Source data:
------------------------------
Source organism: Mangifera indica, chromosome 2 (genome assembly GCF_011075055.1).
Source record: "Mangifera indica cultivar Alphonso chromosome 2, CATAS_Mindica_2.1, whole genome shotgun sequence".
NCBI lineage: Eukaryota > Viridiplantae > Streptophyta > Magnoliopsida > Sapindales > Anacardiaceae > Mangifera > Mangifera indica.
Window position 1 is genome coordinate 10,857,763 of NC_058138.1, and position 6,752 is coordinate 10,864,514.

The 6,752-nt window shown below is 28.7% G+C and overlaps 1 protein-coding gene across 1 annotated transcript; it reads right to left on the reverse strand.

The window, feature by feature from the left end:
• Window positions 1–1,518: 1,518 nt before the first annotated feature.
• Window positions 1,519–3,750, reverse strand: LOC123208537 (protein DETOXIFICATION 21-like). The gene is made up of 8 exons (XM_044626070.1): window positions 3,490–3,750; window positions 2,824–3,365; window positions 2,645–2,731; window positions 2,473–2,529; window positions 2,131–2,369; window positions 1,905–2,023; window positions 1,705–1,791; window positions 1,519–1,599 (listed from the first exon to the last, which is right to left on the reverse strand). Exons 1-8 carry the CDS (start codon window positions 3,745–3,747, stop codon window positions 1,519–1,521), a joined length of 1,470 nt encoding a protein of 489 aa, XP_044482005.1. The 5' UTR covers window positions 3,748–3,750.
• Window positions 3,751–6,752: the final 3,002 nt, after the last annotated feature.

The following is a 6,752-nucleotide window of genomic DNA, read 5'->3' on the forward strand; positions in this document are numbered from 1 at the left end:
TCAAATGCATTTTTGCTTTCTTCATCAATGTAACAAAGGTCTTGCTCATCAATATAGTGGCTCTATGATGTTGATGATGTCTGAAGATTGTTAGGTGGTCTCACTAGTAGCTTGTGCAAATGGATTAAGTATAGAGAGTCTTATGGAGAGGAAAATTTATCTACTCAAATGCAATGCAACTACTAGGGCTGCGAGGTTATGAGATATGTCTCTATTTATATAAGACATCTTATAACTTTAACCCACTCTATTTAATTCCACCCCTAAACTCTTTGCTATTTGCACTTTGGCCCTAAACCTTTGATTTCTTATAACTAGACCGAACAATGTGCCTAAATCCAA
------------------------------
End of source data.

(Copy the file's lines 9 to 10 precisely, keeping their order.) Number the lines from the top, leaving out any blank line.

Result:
• Window positions 3,751–6,752: the final 3,002 nt, after the last annotated feature.

The following is a 6,752-nucleotide window of genomic DNA, read 5'->3' on the forward strand; positions in this document are numbered from 1 at the left end: